Madrid and Barcelona may be the two topmost visited cities in Spain, but there are other places that are charming and just as wonderful to spend a few days in. One of our favorites is Seville, located in the southeastern part of Spain, famous for flamenco dance, amazing architecture, phenomenal culture and art.
The city was first occupied by the Tartessians in the 8th century before the Romans took over around 200 BC, Muslims in the 12th century, and then boomed in the 16th century when it became a very important trade city with Spain. It wasn’t until the plague hit in the 17th century that the city suffered deeply (as did the rest of Europe). Fast forward to today and pieces from various time periods throughout history remain, which are seen and explored by tourists and locals on a daily basis. If Seville is on your list of go-to cities, here are a few spots to add to your list.
(Image source: Turismo de Sevilla)
Legend has it that Hercules founded Seville, and the two columns are the reminder to that legend. But these ancient columns located in the city’s center are not the only attraction in La Alameda. The area blooms every day with tons of cafes to enjoy breakfast or bars to get a midday or evening drink. The neighborhood is jiving in the evening, and there’s plenty of live music to be found. There’seven a quirky book store called Un Gato en Bicicleta that offers much more than just books—there are concerts held here as well as readings and other artistic events. They even sell coffee-based drinks and small bites.
Monasterio de Santa Paula
(Image source: Wikimedia Commons)
Seville is known to have many churches, and although you probably will end up checking out Seville Cathedral the world’s largest cathedral, we also recommend you see the only convent in the city. Located next to Iglesia De Los Gitanos is the Monasterio de Santa Paula, established in the 16th century. The convent is still a functioning convent and accessible only at certain times (please call ahead before visiting to arrange a tour as it’s not open freely to the general public). The convent features various artifacts dating back centuries, a few gardens, and even jam made by the nuns that you can purchase and take with you—a great way to give back to the community.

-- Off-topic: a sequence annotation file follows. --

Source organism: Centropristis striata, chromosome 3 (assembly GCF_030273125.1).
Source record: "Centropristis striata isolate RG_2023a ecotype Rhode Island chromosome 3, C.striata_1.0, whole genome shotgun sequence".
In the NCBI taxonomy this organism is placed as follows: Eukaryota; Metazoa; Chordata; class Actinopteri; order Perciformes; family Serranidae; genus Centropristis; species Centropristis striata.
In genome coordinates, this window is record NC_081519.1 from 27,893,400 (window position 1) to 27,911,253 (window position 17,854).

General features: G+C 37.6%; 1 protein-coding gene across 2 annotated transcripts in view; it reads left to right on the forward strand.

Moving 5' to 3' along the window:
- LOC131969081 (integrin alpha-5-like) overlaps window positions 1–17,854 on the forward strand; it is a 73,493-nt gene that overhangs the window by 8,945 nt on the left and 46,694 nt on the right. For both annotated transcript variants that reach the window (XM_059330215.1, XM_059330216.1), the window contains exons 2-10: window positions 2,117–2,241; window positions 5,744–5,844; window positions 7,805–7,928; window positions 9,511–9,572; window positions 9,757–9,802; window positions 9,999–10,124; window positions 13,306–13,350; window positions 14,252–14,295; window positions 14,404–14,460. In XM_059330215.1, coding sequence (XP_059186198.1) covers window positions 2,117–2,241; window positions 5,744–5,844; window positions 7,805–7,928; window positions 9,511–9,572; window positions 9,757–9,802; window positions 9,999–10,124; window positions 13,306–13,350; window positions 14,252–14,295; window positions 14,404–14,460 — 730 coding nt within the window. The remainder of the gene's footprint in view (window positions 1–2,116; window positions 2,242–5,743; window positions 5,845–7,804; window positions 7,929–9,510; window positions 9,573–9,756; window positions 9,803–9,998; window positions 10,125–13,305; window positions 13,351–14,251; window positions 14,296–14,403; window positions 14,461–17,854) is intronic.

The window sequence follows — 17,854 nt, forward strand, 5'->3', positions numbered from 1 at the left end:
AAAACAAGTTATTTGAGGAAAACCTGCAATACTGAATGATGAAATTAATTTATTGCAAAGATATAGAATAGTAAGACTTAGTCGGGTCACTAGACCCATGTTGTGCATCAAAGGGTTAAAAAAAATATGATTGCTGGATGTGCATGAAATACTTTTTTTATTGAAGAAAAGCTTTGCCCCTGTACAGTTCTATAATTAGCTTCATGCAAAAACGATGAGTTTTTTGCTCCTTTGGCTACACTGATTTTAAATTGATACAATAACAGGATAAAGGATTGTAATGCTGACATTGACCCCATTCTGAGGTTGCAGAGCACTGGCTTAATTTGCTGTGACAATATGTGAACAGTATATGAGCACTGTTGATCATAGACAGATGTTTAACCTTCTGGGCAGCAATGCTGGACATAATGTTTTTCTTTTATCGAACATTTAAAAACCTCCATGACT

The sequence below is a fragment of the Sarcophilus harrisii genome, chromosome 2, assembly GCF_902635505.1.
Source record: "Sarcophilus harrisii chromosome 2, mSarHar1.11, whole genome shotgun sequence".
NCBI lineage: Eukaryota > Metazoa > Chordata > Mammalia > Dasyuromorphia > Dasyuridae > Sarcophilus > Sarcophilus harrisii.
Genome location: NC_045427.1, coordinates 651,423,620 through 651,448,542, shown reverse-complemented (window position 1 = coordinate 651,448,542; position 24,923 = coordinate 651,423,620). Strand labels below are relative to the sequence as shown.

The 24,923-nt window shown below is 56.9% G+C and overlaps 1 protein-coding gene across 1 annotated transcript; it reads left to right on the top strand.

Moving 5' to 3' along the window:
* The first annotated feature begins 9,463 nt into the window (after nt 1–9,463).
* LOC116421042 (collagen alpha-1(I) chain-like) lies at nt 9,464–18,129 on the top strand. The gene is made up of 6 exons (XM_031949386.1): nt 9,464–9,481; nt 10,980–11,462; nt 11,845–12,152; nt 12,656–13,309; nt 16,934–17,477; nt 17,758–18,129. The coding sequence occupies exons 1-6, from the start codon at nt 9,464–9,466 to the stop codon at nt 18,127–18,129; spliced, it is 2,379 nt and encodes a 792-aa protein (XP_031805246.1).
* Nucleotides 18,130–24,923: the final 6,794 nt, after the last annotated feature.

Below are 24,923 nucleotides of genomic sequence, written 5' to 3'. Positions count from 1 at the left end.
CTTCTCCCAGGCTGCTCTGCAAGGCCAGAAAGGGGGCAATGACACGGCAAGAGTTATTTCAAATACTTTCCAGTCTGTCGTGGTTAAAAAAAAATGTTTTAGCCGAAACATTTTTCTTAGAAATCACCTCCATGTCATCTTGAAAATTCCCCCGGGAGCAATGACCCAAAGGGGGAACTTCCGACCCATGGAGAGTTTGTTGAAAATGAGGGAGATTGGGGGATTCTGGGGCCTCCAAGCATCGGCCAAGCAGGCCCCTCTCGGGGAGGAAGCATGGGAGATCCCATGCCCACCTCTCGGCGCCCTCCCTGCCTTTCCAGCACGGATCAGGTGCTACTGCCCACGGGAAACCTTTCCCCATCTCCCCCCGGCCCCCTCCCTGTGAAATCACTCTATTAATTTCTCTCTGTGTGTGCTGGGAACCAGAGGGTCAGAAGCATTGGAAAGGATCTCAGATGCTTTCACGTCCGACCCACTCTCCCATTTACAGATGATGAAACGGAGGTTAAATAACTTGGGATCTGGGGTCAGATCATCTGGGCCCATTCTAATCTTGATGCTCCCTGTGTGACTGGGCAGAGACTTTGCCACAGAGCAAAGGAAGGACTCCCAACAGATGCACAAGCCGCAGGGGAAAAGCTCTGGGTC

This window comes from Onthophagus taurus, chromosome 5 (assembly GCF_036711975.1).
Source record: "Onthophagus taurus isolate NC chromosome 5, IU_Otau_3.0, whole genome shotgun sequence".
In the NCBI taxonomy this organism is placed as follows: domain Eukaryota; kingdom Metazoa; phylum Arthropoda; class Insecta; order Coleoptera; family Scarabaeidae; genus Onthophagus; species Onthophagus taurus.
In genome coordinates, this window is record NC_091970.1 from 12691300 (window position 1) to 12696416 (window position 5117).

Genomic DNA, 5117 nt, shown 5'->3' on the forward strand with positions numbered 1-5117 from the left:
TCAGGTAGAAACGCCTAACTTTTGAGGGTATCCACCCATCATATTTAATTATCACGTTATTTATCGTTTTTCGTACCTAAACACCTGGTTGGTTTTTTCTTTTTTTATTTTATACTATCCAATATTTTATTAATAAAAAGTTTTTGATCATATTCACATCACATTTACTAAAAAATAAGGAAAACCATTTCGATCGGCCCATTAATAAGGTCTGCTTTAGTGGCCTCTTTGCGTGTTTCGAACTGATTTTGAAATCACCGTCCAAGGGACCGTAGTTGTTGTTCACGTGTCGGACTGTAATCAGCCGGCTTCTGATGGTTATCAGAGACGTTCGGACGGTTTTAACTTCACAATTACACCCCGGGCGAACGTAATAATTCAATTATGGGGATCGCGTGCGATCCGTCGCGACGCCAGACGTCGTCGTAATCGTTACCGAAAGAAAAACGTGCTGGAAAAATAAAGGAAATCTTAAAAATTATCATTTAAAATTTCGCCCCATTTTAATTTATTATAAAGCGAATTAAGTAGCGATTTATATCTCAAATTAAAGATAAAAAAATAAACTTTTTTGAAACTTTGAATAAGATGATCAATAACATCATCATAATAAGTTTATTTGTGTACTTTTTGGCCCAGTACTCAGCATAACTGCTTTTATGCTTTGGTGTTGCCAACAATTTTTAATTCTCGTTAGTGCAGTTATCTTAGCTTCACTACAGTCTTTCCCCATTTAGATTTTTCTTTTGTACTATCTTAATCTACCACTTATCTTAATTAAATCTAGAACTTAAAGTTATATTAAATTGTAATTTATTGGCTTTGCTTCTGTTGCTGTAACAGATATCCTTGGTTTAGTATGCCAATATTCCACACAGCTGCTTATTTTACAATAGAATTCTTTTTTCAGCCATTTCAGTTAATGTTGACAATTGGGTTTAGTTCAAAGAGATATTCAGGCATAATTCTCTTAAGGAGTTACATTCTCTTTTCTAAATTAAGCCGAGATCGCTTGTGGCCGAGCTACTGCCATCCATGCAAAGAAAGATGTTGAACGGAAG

Maria Luisa Park
(Image source: Viator)
If you have time and love to wander through nature, we recommend you check out Maria Luisa Park, a gorgeous botanical garden full of different types of birds, fountains, flowers and ponds. The park, which has been used as a public park since 1893, spans about half a mile and is also home to the Museum of Popular Arts and Traditions of Seville. The museum offers visitors a glimpse of how people lived in the 19th century, showcasing pottery, furniture, wine-making, weapons, guitar-making and more.
The Second Room
(Image source: iStock)
While there are more than plenty of bars to check out around Seville, one that stands out is called The Second Room. This trendy little bar serves some of the best cocktails, and their sangria is absolutely wonderful. The staff is known to be friendly and welcoming, plus the place plays great music and there’s even a small terrace to enjoy your drinks outdoors during the spring and summer months. The Second Room is open from 3pm to 3am Friday and Saturday, and all other days are open from 3pm to 2am. Check it out, you won’t be disappointed!
Seville is a thriving city with so much to see and do. It has a long history and beautiful remains from many different time periods. If Seville is on your list of go-to destinations in Spain, we hope this guide will help you discover a few gems the city has to offer.
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